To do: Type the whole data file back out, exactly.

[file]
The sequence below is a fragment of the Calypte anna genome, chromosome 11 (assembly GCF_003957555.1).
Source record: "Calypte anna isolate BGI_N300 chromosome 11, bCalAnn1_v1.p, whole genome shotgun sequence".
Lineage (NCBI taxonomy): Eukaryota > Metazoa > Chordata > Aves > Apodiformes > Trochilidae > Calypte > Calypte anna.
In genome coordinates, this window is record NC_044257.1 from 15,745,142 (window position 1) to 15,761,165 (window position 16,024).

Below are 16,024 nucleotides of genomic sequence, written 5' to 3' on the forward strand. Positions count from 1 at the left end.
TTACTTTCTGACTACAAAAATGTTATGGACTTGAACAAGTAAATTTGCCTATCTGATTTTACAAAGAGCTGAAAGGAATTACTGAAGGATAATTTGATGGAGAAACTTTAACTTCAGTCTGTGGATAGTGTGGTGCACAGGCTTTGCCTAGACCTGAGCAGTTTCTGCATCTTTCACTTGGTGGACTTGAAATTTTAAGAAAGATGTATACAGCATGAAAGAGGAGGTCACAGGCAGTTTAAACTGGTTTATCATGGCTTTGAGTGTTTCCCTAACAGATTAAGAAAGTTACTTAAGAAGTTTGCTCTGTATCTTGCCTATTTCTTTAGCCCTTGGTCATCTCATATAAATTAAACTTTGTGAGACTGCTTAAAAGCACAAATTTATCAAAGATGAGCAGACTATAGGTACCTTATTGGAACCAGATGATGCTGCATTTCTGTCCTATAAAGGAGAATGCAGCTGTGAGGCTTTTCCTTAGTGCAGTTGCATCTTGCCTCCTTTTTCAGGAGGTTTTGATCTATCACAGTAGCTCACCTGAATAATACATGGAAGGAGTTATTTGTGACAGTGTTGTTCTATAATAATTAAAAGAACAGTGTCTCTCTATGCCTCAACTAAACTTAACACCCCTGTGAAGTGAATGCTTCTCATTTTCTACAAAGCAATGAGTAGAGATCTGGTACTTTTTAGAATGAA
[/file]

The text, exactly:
The sequence below is a fragment of the Calypte anna genome, chromosome 11 (assembly GCF_003957555.1).
Source record: "Calypte anna isolate BGI_N300 chromosome 11, bCalAnn1_v1.p, whole genome shotgun sequence".
Lineage (NCBI taxonomy): Eukaryota > Metazoa > Chordata > Aves > Apodiformes > Trochilidae > Calypte > Calypte anna.
In genome coordinates, this window is record NC_044257.1 from 15,745,142 (window position 1) to 15,761,165 (window position 16,024).

Below are 16,024 nucleotides of genomic sequence, written 5' to 3' on the forward strand. Positions count from 1 at the left end.
TTACTTTCTGACTACAAAAATGTTATGGACTTGAACAAGTAAATTTGCCTATCTGATTTTACAAAGAGCTGAAAGGAATTACTGAAGGATAATTTGATGGAGAAACTTTAACTTCAGTCTGTGGATAGTGTGGTGCACAGGCTTTGCCTAGACCTGAGCAGTTTCTGCATCTTTCACTTGGTGGACTTGAAATTTTAAGAAAGATGTATACAGCATGAAAGAGGAGGTCACAGGCAGTTTAAACTGGTTTATCATGGCTTTGAGTGTTTCCCTAACAGATTAAGAAAGTTACTTAAGAAGTTTGCTCTGTATCTTGCCTATTTCTTTAGCCCTTGGTCATCTCATATAAATTAAACTTTGTGAGACTGCTTAAAAGCACAAATTTATCAAAGATGAGCAGACTATAGGTACCTTATTGGAACCAGATGATGCTGCATTTCTGTCCTATAAAGGAGAATGCAGCTGTGAGGCTTTTCCTTAGTGCAGTTGCATCTTGCCTCCTTTTTCAGGAGGTTTTGATCTATCACAGTAGCTCACCTGAATAATACATGGAAGGAGTTATTTGTGACAGTGTTGTTCTATAATAATTAAAAGAACAGTGTCTCTCTATGCCTCAACTAAACTTAACACCCCTGTGAAGTGAATGCTTCTCATTTTCTACAAAGCAATGAGTAGAGATCTGGTACTTTTTAGAATGAA